This blog is the first of a series.
Prior to my present ministry, I have pastored four other Baptist churches. Each one has been (to some degree or other) pastor led, deacon served, committee operated, and congregationally approved. In fact, that has been the case with most of the Baptist churches I have interacted with throughout my ministry. In recollection, very few of those churches have been unswervingly healthy. Even a cursory look at the history of most Baptist churches will reveal an ongoing cycle of ebb and flow, up and down, incline and decline. More often than not, these “ebb and flows” run parallel with pastoral transitions which also usually precipitated congregational transitions. Without a doubt, I believe I could give you a long list of Baptist churches that, in my opinion, are healthy. But if the record of history is true, dysfunction is only as far away as the next pastoral transition.
Could it be that there is a better way? Could it be that we have overlooked, for a variety of reasons, a healthier biblical polity? Is there perhaps, a biblical leadership model that would better insulate the local church from power brokers and protect it from deacon, pastoral, and congregational tyranny? Could it be that multiple elders are a better, healthier, more biblical leadership model than that of a single elder?
To answer this, I would like to give you two primary questions we will be investigating in the coming weeks. First, what does the New Testament teach us about church leadership? [Who were they? What was their function? What were their qualifications? How were they selected?] Second, how did church leadership in the first century relate to each other as well as to those who were apostles, prophets, and teachers?
As we approach these questions it is important to answer them biblically—not traditionally, not culturally, and certainly not from the encyclopedia of human opinion. The New Testament provides us with an invaluable resource, and if we can look beyond our embedded theologies and personal preferences, we might discover some great treasures in the ancient text.
In Acts and the Epistles, we find a record of the actions and directives of first-century church leaders. For example, Paul and Barnabas, on the first missionary journey, founded churches in Lystra, Iconium, and Antioch. Luke (Acts 14:23) tells us they later returned and appointed elders in each/every church. Not only is this what Paul did, but this is also what Paul directed others to do. He instructed Titus to appoint elders (Titus 1:5-9) and listed the necessary qualifications for elders. In these coming weeks, we will be investigating more examples of the action and directives of early church leadership.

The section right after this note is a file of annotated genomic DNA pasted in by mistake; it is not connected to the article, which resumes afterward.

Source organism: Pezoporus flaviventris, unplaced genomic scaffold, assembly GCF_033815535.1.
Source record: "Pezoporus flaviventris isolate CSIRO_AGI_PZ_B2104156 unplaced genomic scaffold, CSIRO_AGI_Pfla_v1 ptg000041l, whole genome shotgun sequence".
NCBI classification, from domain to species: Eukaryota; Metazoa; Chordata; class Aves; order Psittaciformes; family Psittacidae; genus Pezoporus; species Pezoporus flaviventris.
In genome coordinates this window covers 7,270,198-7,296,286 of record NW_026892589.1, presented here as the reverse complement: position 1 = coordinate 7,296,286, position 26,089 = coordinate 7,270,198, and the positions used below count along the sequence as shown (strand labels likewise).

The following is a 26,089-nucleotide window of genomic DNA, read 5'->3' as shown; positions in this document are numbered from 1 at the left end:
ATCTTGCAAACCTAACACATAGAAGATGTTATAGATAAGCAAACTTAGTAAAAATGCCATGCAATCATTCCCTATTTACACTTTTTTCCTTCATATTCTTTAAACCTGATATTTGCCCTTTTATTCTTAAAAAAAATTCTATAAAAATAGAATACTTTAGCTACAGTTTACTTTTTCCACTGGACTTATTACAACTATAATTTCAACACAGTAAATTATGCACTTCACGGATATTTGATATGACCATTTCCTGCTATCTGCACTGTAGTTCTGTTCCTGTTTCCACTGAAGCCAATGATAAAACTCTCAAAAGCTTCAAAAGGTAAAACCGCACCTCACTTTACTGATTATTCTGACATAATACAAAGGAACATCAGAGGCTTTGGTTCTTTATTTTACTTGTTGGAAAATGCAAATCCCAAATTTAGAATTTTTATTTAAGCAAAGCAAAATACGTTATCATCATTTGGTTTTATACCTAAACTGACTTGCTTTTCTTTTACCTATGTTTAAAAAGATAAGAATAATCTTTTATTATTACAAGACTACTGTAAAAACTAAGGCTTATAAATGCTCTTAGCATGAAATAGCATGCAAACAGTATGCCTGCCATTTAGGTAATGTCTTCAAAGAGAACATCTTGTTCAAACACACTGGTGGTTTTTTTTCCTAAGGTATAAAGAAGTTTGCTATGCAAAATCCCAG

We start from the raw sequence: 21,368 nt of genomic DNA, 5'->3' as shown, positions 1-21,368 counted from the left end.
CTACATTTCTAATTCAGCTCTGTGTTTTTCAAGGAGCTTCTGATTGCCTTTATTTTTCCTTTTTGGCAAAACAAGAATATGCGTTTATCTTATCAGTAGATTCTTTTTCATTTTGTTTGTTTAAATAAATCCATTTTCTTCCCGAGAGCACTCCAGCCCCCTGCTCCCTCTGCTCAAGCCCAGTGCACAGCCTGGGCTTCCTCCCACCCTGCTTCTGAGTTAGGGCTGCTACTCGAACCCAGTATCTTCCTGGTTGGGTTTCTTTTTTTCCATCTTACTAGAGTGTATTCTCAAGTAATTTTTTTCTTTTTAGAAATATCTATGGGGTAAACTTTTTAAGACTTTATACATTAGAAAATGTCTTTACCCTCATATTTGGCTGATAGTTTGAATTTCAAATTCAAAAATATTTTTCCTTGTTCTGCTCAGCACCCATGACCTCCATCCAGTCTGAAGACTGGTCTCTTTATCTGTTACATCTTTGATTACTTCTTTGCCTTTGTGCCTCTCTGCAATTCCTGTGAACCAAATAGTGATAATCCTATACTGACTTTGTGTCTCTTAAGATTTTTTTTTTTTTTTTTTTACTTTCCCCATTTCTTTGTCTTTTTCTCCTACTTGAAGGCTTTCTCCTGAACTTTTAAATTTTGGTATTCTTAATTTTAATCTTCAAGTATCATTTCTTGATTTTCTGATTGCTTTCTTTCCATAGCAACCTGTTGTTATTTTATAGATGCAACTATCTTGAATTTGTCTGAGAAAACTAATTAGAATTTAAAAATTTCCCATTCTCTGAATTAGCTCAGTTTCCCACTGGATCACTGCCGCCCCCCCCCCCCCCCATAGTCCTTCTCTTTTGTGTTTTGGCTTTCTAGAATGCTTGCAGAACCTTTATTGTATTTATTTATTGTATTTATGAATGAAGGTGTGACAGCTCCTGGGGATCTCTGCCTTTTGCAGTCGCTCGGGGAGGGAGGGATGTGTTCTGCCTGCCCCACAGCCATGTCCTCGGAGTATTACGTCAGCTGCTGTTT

I realize I am not breaking new ground here. A great number of Baptist churches have seen the spiritual wisdom to move away from the traditional SBC model of church polity and seek a more biblically based one. For some, I am behind the curve, for others, I am ahead of it. However, if God allows me common health and energy I probably have only 15 years of vital ministry left and those years will pass quickly. So, after 30 years of having to deal with my own insufficiencies (1 Timothy 1:15), a few power-hungry deacons (Acts 19:33 & 1 Timothy 1:20), and gullible, selfish, carnal church members (2 Tim. 3:6, James 4:1-3) the time has come for me to erase the board of my familiar traditions and let the Word of God redirect my path. This is not said to offend anyone but rather to establish my resolve to make my last years of ministry as productive for the kingdom of God as possible.
In all honesty, I am not hoping to discover … God has already done the work in my mind and heart. I have already asked and answered the questions. But now I want to “put pen to paper” as they say and with prose outline the path which the Lord has taken me.
Would you consider walking this path with me? Through the next few weeks, I will be investigating the biblical teachings of elder leadership as well as identifying some transcultural principles that I believe are transformative for the community of faith as well as the individual believer.
Years ago, I became close friends with Dr. Antolin Zamar, an indigenous missionary, and pastor, from the Philippines. We would often play ping pong together on Saturday afternoons, and later he was our wedding photographer. As he saw it, American missionaries had reproduced the American ministry in the Philippines. “Brother Nathan, we are the third generation of Baptists since the first missionaries came, and we find that our churches now have the same squabbles and divisions you have in American churches.” Sadly, we reproduced after our own kind, and our kind was flawed. There must be a better way.
Until our next time, I will leave you with the following to consider. It is a timeline of church leadership in the New Testament.
A.D. 45 -Elders in Judea (Acts 11:30)
A.D. 45-47 -Elders’ prayer and healing ministry (James 5:13-15)
A.D. 47 -Paul and Barnabas appointing elders (Acts 14:21-23)
A.D. 48-49 -Material support for spiritual leaders (Galatians 6:6)
A.D. 49 -Apostles and elders in Jerusalem (Acts 15:1-32)
A.D. 49-50 -Delivering letter composed by apostles & elders (Acts 16:4)
A.D. 51 -Respecting and honoring overseers (1 Thessalonians 5:12-13)
A.D. 58 -Paul’s directives to the Ephesian elders & overseers. (Acts 20:17-38)
A.D. 61 -Paul greets overseers & deacons in Philippi (Philippians 1:1)
A.D. 63 -Qualifications for elders & deacons (1 Timothy 3:1-13)
A.D. 63 -Paul, the body of elders, and Timothy’s gift-2 Tim. 1:6 (1 Timothy 4:13-14)
A.D. 63 -Material support for some elders (1 Timothy 5:17-18)
A.D. 63 -Both protecting and disciplining elders (1 Timothy 5:19-20)
A.D. 63 -Peter’s directives to elders and overseers (1 Peter 5:1-4)
A.D. 65 -Qualifications for elders and overseers (Titus 1:5-16)
A.D. 64-68 -Directives to imitate spiritual leadership (Hebrews 13: 7, 17, 24)